In fact, former Russian military officer Igor Girkin, who is still stinging from the fact that he didn’t become the leader of the Donetsk area after the 2014 invasion, reports that Ukrainian forces on the east side of the river are already probing toward Vovchansk.


Russia’s primary response to the wave of Ukrainian advances from Kharkiv has been to withdraw its forces across the border. Only in a very few remaining villages are Russian forces continuing to fight west of the Donets rather than simply move on. However, just because Russia is pulling out of the Kharkiv area doesn’t mean the Ukrainian forces that won back that area are content to simply sit on the recaptured land.

Now Ukraine is threatening Russian supply lines in the rear. And Ukraine is pushing hard against the Izyum salient in a series of attacks that seem designed to destroy Russian forces positioned there. And Ukraine is continuing to keep Russian advances in the east to a snail’s pace. And Ukraine is feeling much more free to involve its air force directly in combat (even though Russia claims to have somehow shot down dozens of Ukrainian jets in just the last week).

If you’ve wondered why Girkin is allowed to speak so openly about Russian disasters while still being in Russian-controlled territory—and frequently passing along images of Russian equipment or troops shuffling from place to place—here are a few ideas.

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Ten Thousan Marbles

Well-Known Member
Feb 6, 2014
Monday, May 16, 2022 · 1:13:28 PM EDT · Mark Sumner
Reports on Ukrainian activities east of the river are coming in fast and with a lot of conflicting details at this point. For example, here’s one that leans heavily on the idea that Ukraine crossed well north of Staryi Saltiv and is harassing villages in that area.

Here’s another that reports the crossing at both locations, as well as the capture of Zarichne, which would be a significant expansion of Ukraine’s position on the eastern bank.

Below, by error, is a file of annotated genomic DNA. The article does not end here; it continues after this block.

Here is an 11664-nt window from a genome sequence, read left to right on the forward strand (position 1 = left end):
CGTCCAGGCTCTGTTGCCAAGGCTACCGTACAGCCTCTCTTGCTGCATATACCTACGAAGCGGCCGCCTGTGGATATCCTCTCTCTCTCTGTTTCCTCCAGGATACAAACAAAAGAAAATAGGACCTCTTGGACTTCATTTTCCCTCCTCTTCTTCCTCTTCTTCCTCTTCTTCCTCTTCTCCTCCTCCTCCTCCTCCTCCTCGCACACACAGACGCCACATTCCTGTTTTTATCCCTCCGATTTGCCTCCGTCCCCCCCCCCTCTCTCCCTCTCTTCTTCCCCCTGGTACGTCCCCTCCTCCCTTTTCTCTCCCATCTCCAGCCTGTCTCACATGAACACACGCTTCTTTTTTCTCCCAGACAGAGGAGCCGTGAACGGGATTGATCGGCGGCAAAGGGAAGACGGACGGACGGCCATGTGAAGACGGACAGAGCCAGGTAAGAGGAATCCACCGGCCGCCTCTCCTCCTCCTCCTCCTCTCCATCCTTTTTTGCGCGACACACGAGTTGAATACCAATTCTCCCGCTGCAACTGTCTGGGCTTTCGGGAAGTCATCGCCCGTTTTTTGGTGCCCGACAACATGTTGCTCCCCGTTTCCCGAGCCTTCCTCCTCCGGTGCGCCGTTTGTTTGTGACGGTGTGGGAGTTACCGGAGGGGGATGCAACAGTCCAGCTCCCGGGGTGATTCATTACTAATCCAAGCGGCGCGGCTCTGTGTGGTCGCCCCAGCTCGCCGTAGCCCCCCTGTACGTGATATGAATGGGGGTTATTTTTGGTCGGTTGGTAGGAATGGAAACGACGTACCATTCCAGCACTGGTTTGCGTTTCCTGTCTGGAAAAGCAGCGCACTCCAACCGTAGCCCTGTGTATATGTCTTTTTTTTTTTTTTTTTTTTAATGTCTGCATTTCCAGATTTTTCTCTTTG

Perhaps the best confirmation is the number of angry texts from Russians who seem extremely concerned about what’s going on to the north while they’re all marching to the south.

Ten Thousan Marbles

Well-Known Member
Feb 6, 2014

Russia says evacuation of badly wounded Ukrainian forces from Mariupol's Azovstal plant has begun

The Russian Defense Ministry says the evacuation of wounded Ukrainian forces from the Azovstal steel works in Mariupol has begun.

Russian network RT has shown video of about 10 to 12 buses leaving the plant. The buses appear to be a mixture of hospital and ordinary transport — some are marked with a red cross.

Media outlets in the self-declared Donetsk People's Republic showed at least one wounded fighter on a stretcher arriving at a hospital in the region late Monday. The fighter did not speak and there was no way to confirm his identity.

"On May 16th, as a result of negotiations with representatives of Ukrainian servicemen blocked on the territory of the Azovstal Metallurgical Plant in Mariupol, an agreement was reached on the removal of the wounded," the ministry said, according to state news agency RIA Novosti.

"Currently, a ceasefire regime has been established in the area of the enterprise and a humanitarian corridor has been opened, through which wounded Ukrainian servicemen are being delivered to a medical facility in Novoazovsk, Donetsk People's Republic, to provide them with all the necessary assistance," the statement continues.

Novoazovsk is about 25 miles (40 kilometers) from Mariupol.

In a brief statement late Monday, the Azov regiment — one of the Ukrainian army’s units in Mariupol — announced that: "In order to save lives, the entire Mariupol garrison is implementing the approved decision of the Supreme Military Command and hopes for the support of the Ukrainian people."

"The defenders of Mariupol fulfilled the order, despite all the difficulties, and distracted the overwhelming forces of the enemy for 82 days," it continued.

It did not provide any further details.